Building Your Auto Repair Business With Brochures
Bills Auto Shop was doing alright. They had been in business for ten years, and there was a steady stream of business. Still, there were some new residential developments in the county and the population was growing. There were other, much newer shops in the country, and the owner of Bills was worried that he might be left behind and eventually forgotten.
Bill needed a long term strategy, and he didnt have one. He decided to call on an old friend and long time customer a salesman who had brought in his car many times for repair. The salesman showed up on a slow day, and they talked about Bills concerns.
The salesman went away for a few days and then came back. He had a plan. He felt that Bills Auto needed to use information better, in order to educate new and existing customers and in order to market to potential customers. He operated under the maxim that an educated customer will better understand what his needs are, and that he will respond to them better if he knows the pitfalls of not taking action.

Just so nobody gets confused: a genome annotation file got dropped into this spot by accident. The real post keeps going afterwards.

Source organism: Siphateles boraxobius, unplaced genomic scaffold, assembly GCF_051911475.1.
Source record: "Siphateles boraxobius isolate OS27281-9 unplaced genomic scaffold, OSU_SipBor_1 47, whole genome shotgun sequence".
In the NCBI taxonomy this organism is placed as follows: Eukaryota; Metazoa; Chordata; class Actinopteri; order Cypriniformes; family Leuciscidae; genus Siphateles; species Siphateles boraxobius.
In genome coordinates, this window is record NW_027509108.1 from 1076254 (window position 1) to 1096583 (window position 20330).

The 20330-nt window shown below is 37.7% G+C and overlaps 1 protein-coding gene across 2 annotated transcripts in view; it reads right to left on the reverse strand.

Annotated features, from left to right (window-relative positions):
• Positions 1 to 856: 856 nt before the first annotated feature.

The salesman felt that a series of brochures having to do with car maintenance and repair could be produced pretty cost effectively, and that these could be made available in the shop itself. He recommended a rack be placed in the waiting areas, so that people could browse the brochures and read them and take them if they liked. He recommended a brochure to help people understand the care and maintenance of tires. He recommended the same thing for brakes, and for the electrical system. In time, they would have twenty or more brochures, covering every aspect of the care and maintenance of the typical automobile. Additionally, they would branch out and create brochures for individual makes of cars, each with their own idiosyncrasies. They wanted to develop an expertise second to none in the area, and they wanted to increase public confidence that they were the premier service shop in the area.
As a next step, they began amending the brochures for the purpose of marketing, and they began a series of planned mailings into local neighborhoods. The purpose was to introduce themselves and to offer special deals on brakes, tires, electrical work, and so forth. The idea was to bring in a number of people interested in the same thing tires, for example and to take care of their needs before moving on to other segments of the market.